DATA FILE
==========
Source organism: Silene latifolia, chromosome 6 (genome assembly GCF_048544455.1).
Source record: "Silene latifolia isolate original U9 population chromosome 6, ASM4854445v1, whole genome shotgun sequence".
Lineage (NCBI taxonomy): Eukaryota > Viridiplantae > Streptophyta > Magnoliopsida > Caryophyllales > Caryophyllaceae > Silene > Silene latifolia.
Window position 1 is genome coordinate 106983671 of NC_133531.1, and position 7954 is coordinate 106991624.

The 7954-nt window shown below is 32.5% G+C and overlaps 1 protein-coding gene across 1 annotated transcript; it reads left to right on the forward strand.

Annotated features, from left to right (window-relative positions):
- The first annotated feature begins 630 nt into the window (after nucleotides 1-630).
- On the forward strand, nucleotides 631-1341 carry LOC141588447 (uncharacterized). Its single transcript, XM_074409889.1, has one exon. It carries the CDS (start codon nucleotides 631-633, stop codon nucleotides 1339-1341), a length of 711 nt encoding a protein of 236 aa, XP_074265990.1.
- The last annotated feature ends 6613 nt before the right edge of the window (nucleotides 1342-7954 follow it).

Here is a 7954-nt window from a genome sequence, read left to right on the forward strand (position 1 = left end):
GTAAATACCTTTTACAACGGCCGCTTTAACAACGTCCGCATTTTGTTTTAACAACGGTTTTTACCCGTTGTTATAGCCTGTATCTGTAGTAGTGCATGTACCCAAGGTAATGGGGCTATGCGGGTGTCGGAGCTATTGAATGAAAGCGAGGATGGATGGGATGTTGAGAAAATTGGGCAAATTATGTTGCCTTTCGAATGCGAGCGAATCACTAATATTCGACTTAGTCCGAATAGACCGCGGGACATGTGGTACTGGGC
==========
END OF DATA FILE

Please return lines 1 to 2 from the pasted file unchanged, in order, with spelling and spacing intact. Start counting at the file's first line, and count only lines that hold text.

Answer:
Source organism: Silene latifolia, chromosome 6 (genome assembly GCF_048544455.1).
Source record: "Silene latifolia isolate original U9 population chromosome 6, ASM4854445v1, whole genome shotgun sequence".